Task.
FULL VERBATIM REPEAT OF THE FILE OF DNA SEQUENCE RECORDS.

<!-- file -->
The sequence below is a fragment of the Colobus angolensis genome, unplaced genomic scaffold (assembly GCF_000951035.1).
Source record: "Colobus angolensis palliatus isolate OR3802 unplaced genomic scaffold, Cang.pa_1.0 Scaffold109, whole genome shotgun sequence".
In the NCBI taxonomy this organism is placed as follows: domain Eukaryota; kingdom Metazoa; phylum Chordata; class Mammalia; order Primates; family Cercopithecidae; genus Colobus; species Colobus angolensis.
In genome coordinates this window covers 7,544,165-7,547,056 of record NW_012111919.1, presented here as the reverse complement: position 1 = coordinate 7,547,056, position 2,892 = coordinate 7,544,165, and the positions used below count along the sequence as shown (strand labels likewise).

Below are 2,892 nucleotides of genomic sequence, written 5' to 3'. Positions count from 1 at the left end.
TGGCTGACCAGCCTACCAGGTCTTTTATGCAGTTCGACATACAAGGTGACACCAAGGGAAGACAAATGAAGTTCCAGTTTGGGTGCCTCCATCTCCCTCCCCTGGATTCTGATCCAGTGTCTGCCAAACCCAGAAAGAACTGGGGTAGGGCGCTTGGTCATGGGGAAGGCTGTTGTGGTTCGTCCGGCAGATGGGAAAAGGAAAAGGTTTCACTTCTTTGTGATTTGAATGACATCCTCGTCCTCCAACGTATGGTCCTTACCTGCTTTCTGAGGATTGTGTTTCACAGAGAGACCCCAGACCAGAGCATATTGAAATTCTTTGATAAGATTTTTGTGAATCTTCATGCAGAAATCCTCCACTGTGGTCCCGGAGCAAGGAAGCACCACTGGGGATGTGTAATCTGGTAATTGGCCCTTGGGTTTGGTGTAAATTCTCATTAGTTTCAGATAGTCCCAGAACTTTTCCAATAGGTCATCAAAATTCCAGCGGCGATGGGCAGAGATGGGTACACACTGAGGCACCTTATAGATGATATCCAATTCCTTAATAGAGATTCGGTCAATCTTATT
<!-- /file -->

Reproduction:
The sequence below is a fragment of the Colobus angolensis genome, unplaced genomic scaffold (assembly GCF_000951035.1).
Source record: "Colobus angolensis palliatus isolate OR3802 unplaced genomic scaffold, Cang.pa_1.0 Scaffold109, whole genome shotgun sequence".
In the NCBI taxonomy this organism is placed as follows: domain Eukaryota; kingdom Metazoa; phylum Chordata; class Mammalia; order Primates; family Cercopithecidae; genus Colobus; species Colobus angolensis.
In genome coordinates this window covers 7,544,165-7,547,056 of record NW_012111919.1, presented here as the reverse complement: position 1 = coordinate 7,547,056, position 2,892 = coordinate 7,544,165, and the positions used below count along the sequence as shown (strand labels likewise).

Below are 2,892 nucleotides of genomic sequence, written 5' to 3'. Positions count from 1 at the left end.
TGGCTGACCAGCCTACCAGGTCTTTTATGCAGTTCGACATACAAGGTGACACCAAGGGAAGACAAATGAAGTTCCAGTTTGGGTGCCTCCATCTCCCTCCCCTGGATTCTGATCCAGTGTCTGCCAAACCCAGAAAGAACTGGGGTAGGGCGCTTGGTCATGGGGAAGGCTGTTGTGGTTCGTCCGGCAGATGGGAAAAGGAAAAGGTTTCACTTCTTTGTGATTTGAATGACATCCTCGTCCTCCAACGTATGGTCCTTACCTGCTTTCTGAGGATTGTGTTTCACAGAGAGACCCCAGACCAGAGCATATTGAAATTCTTTGATAAGATTTTTGTGAATCTTCATGCAGAAATCCTCCACTGTGGTCCCGGAGCAAGGAAGCACCACTGGGGATGTGTAATCTGGTAATTGGCCCTTGGGTTTGGTGTAAATTCTCATTAGTTTCAGATAGTCCCAGAACTTTTCCAATAGGTCATCAAAATTCCAGCGGCGATGGGCAGAGATGGGTACACACTGAGGCACCTTATAGATGATATCCAATTCCTTAATAGAGATTCGGTCAATCTTATT